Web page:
In order to feel accepted in a group, we want to act like a group. The problem is we can't really see the true financial condition of those we emulate. If everyone on the block owns a Mercedes, it's understandable that the one remaining household on the street feels inadequate for not being able to afford the same car. Many of the families, despite the outward display of wealth in the form of a car brand that has put a lot of marketing effort into making sure its vehicles are perceived as high-class, may be struggling financially. The car may be leased, and they might not be able to afford the payments. The families outwardly displaying their wealth might have no retirement plans, and their children might require loans to attend college. The pressure to appear the same as everyone else is strong enough that the financial priorities that aren't outwardly facing often assume a lower priority.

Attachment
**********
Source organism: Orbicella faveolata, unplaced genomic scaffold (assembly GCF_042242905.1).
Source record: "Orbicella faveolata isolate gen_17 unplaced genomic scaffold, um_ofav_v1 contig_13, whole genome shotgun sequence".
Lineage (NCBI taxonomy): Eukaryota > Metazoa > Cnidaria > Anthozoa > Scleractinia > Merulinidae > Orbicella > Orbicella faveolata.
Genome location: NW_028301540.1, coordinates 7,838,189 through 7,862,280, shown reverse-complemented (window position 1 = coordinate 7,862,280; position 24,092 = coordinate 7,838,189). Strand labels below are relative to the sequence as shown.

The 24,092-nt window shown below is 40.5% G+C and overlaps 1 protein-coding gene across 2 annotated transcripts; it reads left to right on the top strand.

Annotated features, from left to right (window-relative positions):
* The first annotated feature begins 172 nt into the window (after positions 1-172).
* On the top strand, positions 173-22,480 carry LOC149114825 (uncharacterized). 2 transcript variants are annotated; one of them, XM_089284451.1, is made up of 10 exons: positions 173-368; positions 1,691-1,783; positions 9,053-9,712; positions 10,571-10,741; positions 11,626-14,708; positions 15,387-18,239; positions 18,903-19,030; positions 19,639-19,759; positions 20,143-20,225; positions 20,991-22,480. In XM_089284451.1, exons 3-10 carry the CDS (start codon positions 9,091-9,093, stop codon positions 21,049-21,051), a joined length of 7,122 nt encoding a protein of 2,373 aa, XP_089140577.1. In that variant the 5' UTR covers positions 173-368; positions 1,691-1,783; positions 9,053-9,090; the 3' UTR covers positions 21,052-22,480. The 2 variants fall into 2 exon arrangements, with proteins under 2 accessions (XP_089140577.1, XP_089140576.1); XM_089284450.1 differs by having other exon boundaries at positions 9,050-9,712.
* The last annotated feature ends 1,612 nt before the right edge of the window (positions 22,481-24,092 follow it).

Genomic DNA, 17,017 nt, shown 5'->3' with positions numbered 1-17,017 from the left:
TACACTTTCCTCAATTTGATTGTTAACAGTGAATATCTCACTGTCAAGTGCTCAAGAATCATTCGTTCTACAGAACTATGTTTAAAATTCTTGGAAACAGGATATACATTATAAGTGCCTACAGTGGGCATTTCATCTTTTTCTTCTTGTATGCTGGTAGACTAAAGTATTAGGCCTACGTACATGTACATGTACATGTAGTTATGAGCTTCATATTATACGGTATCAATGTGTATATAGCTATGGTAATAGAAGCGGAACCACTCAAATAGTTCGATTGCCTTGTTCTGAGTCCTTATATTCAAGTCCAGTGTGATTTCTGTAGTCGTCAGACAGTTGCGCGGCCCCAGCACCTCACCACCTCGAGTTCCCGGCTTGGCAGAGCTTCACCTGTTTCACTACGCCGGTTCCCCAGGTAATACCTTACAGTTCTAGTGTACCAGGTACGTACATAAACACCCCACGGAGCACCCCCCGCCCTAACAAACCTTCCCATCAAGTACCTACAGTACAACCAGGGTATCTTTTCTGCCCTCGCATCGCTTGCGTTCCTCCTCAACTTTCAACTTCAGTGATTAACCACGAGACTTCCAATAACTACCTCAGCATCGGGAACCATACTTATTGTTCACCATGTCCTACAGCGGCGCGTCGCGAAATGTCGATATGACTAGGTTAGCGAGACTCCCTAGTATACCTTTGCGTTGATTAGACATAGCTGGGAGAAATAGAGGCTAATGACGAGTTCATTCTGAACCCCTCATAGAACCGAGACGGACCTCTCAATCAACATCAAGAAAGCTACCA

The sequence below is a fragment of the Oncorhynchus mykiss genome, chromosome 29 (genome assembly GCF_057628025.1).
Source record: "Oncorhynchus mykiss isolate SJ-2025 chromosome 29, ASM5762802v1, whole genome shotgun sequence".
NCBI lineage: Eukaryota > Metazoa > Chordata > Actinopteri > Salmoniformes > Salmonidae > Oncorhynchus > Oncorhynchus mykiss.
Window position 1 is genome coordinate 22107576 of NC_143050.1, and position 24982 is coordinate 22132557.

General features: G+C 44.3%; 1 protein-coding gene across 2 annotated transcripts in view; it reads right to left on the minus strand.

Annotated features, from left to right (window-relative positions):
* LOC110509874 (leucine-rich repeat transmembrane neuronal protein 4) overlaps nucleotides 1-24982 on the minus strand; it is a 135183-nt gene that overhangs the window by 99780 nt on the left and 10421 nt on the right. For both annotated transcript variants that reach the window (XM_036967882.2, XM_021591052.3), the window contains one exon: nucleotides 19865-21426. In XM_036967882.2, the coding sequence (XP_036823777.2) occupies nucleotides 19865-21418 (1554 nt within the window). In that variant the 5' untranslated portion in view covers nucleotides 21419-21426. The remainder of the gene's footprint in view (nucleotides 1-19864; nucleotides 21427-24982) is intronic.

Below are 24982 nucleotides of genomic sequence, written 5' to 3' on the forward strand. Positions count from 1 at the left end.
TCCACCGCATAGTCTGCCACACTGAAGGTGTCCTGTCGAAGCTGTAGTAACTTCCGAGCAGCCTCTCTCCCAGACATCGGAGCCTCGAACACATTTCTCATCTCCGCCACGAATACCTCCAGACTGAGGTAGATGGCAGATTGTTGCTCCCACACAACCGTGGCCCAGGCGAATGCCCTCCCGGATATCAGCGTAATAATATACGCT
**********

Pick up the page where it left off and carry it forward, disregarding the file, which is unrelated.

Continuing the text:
This type of pressure manifests itself in early adolescence. Children at this age are often judgmental and cruel, and the pressure to be like others in a particular social group manifests in a big way. Kids who either refuse to conform to others' expectations or can't fit in due to their families' financial constraints can become social outcasts. This doesn't need to be damaging in the long run, but it can make life difficult for middle-schoolers. For some, this feeling - the need to fit in by adjusting outward appearances to be like others - never goes away.